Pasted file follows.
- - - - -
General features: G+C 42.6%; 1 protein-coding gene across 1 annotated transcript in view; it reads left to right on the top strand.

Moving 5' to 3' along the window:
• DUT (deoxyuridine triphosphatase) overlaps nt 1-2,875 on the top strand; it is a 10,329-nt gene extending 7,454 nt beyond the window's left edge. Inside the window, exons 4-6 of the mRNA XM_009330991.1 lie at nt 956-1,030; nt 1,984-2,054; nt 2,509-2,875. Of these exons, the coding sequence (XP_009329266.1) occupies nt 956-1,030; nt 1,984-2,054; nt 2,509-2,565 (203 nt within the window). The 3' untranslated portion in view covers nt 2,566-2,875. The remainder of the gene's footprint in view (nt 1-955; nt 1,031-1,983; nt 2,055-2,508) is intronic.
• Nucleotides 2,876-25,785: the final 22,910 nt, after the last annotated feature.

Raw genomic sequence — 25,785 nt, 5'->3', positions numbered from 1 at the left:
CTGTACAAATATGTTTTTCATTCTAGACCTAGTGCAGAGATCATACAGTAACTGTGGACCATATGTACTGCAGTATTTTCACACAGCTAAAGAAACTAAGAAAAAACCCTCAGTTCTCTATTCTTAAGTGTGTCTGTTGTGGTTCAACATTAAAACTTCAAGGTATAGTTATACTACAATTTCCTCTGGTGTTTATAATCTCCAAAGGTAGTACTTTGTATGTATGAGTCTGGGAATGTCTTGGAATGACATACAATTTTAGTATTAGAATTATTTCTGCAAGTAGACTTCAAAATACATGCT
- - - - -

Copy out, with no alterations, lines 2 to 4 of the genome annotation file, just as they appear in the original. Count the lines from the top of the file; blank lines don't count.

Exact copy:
Moving 5' to 3' along the window:
• DUT (deoxyuridine triphosphatase) overlaps nt 1-2,875 on the top strand; it is a 10,329-nt gene extending 7,454 nt beyond the window's left edge. Inside the window, exons 4-6 of the mRNA XM_009330991.1 lie at nt 956-1,030; nt 1,984-2,054; nt 2,509-2,875. Of these exons, the coding sequence (XP_009329266.1) occupies nt 956-1,030; nt 1,984-2,054; nt 2,509-2,565 (203 nt within the window). The 3' untranslated portion in view covers nt 2,566-2,875. The remainder of the gene's footprint in view (nt 1-955; nt 1,031-1,983; nt 2,055-2,508) is intronic.
• Nucleotides 2,876-25,785: the final 22,910 nt, after the last annotated feature.